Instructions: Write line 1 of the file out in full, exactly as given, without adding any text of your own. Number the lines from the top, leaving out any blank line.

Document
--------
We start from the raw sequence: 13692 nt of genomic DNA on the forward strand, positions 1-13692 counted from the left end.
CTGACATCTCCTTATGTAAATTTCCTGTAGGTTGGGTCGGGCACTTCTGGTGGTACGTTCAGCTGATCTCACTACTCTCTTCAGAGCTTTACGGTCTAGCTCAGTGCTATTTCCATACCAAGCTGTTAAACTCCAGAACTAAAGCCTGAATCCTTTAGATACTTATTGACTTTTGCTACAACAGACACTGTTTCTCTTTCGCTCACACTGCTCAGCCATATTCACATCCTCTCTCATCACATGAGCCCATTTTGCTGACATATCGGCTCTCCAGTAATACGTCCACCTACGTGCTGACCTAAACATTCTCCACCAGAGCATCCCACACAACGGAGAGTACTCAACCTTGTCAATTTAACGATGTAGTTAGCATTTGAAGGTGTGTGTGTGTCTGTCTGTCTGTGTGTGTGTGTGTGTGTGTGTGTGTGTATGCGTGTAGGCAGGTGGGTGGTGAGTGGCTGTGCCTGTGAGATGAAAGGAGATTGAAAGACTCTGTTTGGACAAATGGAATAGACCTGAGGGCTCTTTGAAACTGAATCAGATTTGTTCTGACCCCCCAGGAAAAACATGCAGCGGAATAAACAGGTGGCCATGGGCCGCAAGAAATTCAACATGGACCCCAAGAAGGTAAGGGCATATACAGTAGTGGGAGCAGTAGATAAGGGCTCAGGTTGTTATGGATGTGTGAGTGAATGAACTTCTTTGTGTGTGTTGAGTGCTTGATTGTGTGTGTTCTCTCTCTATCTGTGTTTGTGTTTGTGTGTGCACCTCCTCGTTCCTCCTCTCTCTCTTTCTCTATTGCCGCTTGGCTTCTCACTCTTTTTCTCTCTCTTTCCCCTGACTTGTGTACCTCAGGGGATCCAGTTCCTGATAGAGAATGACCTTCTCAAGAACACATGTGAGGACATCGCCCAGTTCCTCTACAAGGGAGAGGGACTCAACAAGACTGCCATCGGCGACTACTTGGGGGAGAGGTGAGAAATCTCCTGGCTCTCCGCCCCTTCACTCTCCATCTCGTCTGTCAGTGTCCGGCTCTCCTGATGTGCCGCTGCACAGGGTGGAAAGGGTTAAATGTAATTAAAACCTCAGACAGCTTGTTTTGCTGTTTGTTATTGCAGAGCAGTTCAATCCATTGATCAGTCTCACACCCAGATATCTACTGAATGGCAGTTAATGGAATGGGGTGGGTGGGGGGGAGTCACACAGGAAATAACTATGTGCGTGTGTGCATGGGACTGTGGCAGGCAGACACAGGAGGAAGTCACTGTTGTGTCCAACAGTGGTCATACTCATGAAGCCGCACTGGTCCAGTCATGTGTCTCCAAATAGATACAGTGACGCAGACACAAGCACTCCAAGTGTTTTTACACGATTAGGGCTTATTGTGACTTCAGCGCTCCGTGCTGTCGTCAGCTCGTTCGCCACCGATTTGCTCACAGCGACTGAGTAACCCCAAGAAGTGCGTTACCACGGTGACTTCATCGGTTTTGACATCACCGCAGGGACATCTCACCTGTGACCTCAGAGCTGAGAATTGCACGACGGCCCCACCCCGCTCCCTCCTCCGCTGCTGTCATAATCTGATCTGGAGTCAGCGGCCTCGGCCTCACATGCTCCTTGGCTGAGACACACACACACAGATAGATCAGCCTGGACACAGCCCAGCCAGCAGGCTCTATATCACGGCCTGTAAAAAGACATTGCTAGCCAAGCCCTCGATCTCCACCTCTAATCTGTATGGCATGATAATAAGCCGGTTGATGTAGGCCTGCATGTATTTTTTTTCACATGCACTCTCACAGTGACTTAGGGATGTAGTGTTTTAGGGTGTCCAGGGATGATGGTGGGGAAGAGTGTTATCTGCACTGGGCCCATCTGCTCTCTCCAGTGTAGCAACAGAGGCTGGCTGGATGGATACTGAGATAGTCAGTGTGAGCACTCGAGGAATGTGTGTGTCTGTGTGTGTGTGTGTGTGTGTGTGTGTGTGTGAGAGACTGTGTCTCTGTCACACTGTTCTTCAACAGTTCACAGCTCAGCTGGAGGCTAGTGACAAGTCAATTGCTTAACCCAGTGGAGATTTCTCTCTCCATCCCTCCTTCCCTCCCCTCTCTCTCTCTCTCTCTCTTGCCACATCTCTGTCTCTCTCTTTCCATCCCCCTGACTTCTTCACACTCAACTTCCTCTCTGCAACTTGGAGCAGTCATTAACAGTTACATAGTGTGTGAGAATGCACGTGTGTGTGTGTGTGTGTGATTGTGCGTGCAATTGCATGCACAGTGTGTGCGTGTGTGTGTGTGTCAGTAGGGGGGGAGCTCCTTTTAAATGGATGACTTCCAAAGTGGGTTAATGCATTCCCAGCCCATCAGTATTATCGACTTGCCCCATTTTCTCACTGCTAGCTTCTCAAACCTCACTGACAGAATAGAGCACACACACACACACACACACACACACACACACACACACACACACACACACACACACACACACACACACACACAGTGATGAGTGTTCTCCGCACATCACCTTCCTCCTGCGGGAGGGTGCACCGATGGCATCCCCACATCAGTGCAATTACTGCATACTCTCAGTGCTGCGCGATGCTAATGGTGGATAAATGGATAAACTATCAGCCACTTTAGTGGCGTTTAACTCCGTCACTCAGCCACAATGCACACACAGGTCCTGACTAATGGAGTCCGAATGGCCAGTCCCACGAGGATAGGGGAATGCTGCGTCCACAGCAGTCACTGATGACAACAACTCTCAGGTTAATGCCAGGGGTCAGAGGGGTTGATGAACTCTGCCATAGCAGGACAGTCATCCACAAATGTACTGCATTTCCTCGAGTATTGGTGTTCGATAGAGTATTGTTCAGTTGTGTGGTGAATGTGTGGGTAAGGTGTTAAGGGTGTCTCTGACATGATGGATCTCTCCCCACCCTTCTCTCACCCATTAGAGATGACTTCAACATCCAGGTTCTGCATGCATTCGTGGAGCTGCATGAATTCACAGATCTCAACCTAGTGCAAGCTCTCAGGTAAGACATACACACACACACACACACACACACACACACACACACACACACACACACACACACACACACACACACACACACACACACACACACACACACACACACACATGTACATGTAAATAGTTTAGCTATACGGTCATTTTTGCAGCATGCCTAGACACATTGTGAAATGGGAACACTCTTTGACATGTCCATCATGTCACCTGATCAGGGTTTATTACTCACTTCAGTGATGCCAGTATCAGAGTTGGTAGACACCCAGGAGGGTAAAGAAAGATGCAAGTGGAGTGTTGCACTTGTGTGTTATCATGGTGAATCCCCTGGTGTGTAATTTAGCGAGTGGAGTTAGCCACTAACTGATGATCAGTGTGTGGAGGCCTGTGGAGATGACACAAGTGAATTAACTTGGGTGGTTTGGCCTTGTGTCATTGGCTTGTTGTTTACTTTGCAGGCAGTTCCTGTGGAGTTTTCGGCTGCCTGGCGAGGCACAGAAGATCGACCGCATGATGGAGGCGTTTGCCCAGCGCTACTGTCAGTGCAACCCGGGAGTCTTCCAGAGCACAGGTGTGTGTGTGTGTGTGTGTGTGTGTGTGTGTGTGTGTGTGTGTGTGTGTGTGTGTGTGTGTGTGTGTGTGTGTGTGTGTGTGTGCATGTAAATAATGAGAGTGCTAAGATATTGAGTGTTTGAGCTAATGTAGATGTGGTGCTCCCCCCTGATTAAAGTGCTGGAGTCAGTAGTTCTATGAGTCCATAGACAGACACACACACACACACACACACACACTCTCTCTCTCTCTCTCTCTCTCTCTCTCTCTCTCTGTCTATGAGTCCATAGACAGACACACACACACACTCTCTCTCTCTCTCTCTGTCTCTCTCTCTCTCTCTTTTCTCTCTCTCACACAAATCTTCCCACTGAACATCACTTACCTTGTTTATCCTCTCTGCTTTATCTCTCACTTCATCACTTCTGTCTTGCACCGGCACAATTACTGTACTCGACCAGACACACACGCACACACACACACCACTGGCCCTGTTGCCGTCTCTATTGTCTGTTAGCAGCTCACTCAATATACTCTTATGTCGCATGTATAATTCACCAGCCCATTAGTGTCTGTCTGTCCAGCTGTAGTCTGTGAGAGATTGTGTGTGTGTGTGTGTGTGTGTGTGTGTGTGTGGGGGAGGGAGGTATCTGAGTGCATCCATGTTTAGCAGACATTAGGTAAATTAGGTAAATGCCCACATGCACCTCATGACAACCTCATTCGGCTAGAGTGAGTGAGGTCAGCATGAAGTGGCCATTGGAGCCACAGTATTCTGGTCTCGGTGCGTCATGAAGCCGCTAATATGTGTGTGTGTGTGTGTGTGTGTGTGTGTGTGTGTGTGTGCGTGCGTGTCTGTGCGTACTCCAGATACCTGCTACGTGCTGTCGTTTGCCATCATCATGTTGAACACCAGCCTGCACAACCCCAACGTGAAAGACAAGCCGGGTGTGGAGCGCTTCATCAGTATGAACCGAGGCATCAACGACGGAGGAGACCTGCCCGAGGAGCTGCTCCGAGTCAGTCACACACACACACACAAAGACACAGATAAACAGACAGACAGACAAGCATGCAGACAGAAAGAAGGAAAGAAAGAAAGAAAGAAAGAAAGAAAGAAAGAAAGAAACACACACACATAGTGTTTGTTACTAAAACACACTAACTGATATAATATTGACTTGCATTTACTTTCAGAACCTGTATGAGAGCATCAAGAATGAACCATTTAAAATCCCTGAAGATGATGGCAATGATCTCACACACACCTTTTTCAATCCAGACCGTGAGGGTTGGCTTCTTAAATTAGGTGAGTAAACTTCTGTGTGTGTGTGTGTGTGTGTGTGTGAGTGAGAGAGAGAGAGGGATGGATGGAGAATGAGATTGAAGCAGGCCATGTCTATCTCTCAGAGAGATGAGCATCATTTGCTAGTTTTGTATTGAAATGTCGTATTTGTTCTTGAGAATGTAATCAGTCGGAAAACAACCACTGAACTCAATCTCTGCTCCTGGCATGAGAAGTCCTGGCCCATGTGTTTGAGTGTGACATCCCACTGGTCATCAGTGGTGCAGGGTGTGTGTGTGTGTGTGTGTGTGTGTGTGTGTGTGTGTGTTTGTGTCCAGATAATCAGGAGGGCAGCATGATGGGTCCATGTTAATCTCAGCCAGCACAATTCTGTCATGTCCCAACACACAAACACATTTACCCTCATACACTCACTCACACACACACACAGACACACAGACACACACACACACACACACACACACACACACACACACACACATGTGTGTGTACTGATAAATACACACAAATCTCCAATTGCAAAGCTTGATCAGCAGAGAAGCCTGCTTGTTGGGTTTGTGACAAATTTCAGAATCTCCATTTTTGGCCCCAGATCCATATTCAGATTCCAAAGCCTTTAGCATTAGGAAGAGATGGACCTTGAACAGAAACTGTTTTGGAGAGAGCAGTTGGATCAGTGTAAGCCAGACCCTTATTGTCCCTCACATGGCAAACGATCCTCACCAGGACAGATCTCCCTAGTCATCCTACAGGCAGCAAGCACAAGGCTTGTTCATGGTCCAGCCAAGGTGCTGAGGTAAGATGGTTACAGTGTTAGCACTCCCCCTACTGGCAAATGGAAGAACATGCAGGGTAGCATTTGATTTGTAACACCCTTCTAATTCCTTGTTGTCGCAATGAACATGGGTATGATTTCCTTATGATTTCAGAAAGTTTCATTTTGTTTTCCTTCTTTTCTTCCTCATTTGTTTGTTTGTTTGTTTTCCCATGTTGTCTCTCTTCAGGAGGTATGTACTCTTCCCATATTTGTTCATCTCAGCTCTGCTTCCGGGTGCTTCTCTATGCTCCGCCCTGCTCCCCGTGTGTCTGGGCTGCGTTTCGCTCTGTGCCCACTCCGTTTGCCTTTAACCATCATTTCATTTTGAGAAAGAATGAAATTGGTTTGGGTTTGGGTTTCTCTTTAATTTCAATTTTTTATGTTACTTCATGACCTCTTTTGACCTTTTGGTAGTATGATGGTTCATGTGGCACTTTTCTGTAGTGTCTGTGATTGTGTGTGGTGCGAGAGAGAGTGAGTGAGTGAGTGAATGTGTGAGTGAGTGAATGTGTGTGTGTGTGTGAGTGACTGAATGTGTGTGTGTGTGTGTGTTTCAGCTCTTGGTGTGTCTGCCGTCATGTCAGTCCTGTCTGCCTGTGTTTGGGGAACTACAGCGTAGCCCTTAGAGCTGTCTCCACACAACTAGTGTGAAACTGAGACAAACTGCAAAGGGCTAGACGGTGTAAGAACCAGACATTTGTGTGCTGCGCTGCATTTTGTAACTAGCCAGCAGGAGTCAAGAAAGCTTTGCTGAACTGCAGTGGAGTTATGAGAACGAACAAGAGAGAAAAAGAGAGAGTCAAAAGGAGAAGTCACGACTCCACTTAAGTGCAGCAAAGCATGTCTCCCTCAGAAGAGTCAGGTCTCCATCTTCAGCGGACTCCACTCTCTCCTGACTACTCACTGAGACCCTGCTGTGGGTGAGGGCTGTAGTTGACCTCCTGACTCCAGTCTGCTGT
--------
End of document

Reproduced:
We start from the raw sequence: 13692 nt of genomic DNA on the forward strand, positions 1-13692 counted from the left end.